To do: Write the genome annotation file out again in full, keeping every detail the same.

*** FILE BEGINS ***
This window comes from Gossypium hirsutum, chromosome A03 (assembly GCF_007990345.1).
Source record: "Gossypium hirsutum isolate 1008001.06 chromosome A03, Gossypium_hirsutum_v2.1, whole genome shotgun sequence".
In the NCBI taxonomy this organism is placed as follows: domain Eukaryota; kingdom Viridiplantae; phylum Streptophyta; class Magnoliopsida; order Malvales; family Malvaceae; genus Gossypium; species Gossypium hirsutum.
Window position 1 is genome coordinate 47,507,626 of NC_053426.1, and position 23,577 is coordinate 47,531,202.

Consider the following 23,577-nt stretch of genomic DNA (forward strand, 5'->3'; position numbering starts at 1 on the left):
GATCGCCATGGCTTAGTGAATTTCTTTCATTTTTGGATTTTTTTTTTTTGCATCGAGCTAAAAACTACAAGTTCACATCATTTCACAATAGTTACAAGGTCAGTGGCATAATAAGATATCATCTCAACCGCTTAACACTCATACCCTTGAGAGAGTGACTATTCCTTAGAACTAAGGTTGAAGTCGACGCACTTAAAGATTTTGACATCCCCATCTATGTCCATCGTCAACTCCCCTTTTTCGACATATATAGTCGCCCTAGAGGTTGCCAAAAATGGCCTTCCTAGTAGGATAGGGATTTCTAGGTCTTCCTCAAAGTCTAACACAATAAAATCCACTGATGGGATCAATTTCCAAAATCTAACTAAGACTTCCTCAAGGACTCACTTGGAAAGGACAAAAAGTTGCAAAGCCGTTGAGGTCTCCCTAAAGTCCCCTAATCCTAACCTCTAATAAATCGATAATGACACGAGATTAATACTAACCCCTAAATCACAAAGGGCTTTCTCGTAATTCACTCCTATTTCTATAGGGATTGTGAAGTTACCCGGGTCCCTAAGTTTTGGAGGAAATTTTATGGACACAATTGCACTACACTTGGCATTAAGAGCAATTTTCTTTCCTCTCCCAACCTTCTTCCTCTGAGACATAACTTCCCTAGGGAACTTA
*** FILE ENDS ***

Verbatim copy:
This window comes from Gossypium hirsutum, chromosome A03 (assembly GCF_007990345.1).
Source record: "Gossypium hirsutum isolate 1008001.06 chromosome A03, Gossypium_hirsutum_v2.1, whole genome shotgun sequence".
In the NCBI taxonomy this organism is placed as follows: domain Eukaryota; kingdom Viridiplantae; phylum Streptophyta; class Magnoliopsida; order Malvales; family Malvaceae; genus Gossypium; species Gossypium hirsutum.
Window position 1 is genome coordinate 47,507,626 of NC_053426.1, and position 23,577 is coordinate 47,531,202.

Consider the following 23,577-nt stretch of genomic DNA (forward strand, 5'->3'; position numbering starts at 1 on the left):
GATCGCCATGGCTTAGTGAATTTCTTTCATTTTTGGATTTTTTTTTTTTGCATCGAGCTAAAAACTACAAGTTCACATCATTTCACAATAGTTACAAGGTCAGTGGCATAATAAGATATCATCTCAACCGCTTAACACTCATACCCTTGAGAGAGTGACTATTCCTTAGAACTAAGGTTGAAGTCGACGCACTTAAAGATTTTGACATCCCCATCTATGTCCATCGTCAACTCCCCTTTTTCGACATATATAGTCGCCCTAGAGGTTGCCAAAAATGGCCTTCCTAGTAGGATAGGGATTTCTAGGTCTTCCTCAAAGTCTAACACAATAAAATCCACTGATGGGATCAATTTCCAAAATCTAACTAAGACTTCCTCAAGGACTCACTTGGAAAGGACAAAAAGTTGCAAAGCCGTTGAGGTCTCCCTAAAGTCCCCTAATCCTAACCTCTAATAAATCGATAATGACACGAGATTAATACTAACCCCTAAATCACAAAGGGCTTTCTCGTAATTCACTCCTATTTCTATAGGGATTGTGAAGTTACCCGGGTCCCTAAGTTTTGGAGGAAATTTTATGGACACAATTGCACTACACTTGGCATTAAGAGCAATTTTCTTTCCTCTCCCAACCTTCTTCCTCTGAGACATAACTTCCCTAGGGAACTTA